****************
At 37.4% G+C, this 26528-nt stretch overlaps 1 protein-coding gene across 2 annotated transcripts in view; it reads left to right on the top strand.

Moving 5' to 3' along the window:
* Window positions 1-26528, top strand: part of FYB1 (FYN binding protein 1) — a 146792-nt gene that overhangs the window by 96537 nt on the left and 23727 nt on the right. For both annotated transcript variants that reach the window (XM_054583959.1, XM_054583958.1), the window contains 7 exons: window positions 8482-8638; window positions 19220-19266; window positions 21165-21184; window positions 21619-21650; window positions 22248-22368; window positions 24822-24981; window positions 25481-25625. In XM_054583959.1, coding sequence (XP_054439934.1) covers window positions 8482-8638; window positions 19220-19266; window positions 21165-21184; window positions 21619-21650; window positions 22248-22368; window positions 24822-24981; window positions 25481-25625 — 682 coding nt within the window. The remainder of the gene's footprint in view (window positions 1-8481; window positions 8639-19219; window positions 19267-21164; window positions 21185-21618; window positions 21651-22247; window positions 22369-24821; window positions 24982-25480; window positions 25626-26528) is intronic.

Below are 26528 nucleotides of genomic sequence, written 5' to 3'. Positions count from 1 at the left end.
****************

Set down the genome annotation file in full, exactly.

At 37.4% G+C, this 26528-nt stretch overlaps 1 protein-coding gene across 2 annotated transcripts in view; it reads left to right on the top strand.

Moving 5' to 3' along the window:
* Window positions 1-26528, top strand: part of FYB1 (FYN binding protein 1) — a 146792-nt gene that overhangs the window by 96537 nt on the left and 23727 nt on the right. For both annotated transcript variants that reach the window (XM_054583959.1, XM_054583958.1), the window contains 7 exons: window positions 8482-8638; window positions 19220-19266; window positions 21165-21184; window positions 21619-21650; window positions 22248-22368; window positions 24822-24981; window positions 25481-25625. In XM_054583959.1, coding sequence (XP_054439934.1) covers window positions 8482-8638; window positions 19220-19266; window positions 21165-21184; window positions 21619-21650; window positions 22248-22368; window positions 24822-24981; window positions 25481-25625 — 682 coding nt within the window. The remainder of the gene's footprint in view (window positions 1-8481; window positions 8639-19219; window positions 19267-21164; window positions 21185-21618; window positions 21651-22247; window positions 22369-24821; window positions 24982-25480; window positions 25626-26528) is intronic.

Below are 26528 nucleotides of genomic sequence, written 5' to 3'. Positions count from 1 at the left end.